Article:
When life changes from revolving around the kids to adjusting to an empty nest, many parents find themselves asking “what next?” Wendy Aronssen, psychotherapist and author of Refeathering the Empty Nest: Life After the Children Leave, explains the common experiences of many parents when their last child leaves the home.
While popular culture often sees the empty nest as an opportunity for celebration, many parents commonly feel a sense of loss, insecurity, and instability. Aronssen says this is no surprise, because parents who have had the same life and job description for 18+ years are suddenly left without a label. She calls the experience of the empty nest “the shift,” because every aspect of life gets changed.
Aronssen says the emotional experience of empty nesters can follow the outlines of the Kubler-Ross stages of grief, including denial, anger, bargaining, depression, and acceptance. To handle all these emotions, Aronssen encourages parents to see the empty nest as an opportunity for growth and development as individuals and as a couple.
The impact on a couple’s marriage holds potential for the great rewards of a newly revived marriage or for divorce. It takes intentionality to rediscover goals and dreams for the parents. Aronssen also brings up the complication of the boomerang children, kids that return home after being unable to move out or find a job after graduation. She emphasizes the importance of setting clear expectations on both sides. Ultimately, there is a loss in the empty nest, but there are also many opportunities for a fulfilling future.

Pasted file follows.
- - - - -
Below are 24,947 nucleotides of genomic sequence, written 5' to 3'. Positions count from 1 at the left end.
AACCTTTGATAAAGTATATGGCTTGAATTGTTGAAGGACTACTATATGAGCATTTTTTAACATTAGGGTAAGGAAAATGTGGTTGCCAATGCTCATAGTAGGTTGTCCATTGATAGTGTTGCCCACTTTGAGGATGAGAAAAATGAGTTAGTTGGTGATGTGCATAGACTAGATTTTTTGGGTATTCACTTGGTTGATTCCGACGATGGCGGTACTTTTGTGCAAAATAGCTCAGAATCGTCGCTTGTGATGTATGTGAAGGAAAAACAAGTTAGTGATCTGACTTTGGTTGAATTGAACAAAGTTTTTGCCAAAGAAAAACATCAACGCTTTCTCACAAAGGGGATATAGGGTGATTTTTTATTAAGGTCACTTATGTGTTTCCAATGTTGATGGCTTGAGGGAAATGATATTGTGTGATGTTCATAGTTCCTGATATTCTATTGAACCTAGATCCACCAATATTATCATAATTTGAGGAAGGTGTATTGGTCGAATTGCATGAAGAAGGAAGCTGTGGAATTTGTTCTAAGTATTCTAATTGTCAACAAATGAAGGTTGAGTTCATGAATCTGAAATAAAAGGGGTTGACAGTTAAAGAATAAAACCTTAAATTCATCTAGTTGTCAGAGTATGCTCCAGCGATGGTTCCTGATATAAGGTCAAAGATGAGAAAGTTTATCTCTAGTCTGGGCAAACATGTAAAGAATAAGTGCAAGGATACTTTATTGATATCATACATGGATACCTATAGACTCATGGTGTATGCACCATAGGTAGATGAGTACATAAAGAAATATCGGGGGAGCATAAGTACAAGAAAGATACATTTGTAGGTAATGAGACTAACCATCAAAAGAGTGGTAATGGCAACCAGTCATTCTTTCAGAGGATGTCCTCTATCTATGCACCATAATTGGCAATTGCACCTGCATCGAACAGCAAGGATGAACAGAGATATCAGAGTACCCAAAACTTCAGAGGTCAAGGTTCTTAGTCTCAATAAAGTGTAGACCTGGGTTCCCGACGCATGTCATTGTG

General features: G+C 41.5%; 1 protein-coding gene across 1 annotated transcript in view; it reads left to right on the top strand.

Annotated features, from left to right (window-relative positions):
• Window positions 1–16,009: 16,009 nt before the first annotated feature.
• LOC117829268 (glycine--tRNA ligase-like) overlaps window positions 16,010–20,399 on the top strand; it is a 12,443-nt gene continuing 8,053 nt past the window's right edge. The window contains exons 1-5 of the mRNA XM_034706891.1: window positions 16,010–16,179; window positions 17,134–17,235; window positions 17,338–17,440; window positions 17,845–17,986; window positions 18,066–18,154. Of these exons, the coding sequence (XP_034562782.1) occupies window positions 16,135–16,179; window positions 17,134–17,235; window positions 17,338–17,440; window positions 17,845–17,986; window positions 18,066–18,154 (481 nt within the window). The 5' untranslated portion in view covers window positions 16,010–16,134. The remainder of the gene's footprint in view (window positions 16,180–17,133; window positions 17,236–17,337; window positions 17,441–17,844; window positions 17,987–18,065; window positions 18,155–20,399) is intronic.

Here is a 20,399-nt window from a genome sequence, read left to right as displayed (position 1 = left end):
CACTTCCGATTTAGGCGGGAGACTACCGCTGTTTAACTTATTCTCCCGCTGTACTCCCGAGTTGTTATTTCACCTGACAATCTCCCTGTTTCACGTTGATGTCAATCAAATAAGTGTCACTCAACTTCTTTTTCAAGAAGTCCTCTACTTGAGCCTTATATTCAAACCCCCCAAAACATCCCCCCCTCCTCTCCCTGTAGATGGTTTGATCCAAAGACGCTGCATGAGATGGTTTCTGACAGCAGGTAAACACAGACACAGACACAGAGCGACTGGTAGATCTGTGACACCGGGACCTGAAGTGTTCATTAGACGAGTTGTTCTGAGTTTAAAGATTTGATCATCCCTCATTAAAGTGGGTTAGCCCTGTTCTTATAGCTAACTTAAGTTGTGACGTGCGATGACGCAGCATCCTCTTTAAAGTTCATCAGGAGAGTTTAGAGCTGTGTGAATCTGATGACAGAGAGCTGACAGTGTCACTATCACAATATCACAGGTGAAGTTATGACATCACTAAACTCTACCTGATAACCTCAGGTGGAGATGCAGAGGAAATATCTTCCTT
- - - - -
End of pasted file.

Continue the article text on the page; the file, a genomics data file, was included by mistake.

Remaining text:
To learn more about empty nesting or to purchase a copy of Aronssen’s book, visit the links below.
Wendy Aronssen, psychotherapist and author, Refeathering the Empty Nest: Life After the Children Leave
Smartphones have become ubiquitous among those in their teens and older, but there is no consensus on when children should first get a phone. Experts discuss dangers and cautions, and how parents can decide when the time is right for their kids to “get connected.”
Dr. Yalda Uhls, Assistant Professor of Psychology, UCLA and author, Media Moms and Digital Dads
Dr. Richard Freed, child and adolescent psychologist and author, Wired Child: Reclaiming Childhood in a Digital Age
Brooke Shannon, founder, Wait Until 8th
Dr. Scott Campbell, Professor of Telecommunications, University of Michigan
Spouses of Alzheimer’s disease patients often struggle with depression while caregiving and are desperate for support. Some have started new relationships while their loved one is still alive but no longer recognizes them. Acceptance of such infidelity is highly individual. Experts and a woman involved in such a relationship discuss how it can benefit even the incapacitated spouse, as long as families find it acceptable.
Dr. William Uffner, board certified geriatric psychiatrist, Friends Hospital, Philadelphia and Clinical Assistant Professor of Psychiatry, Drexel University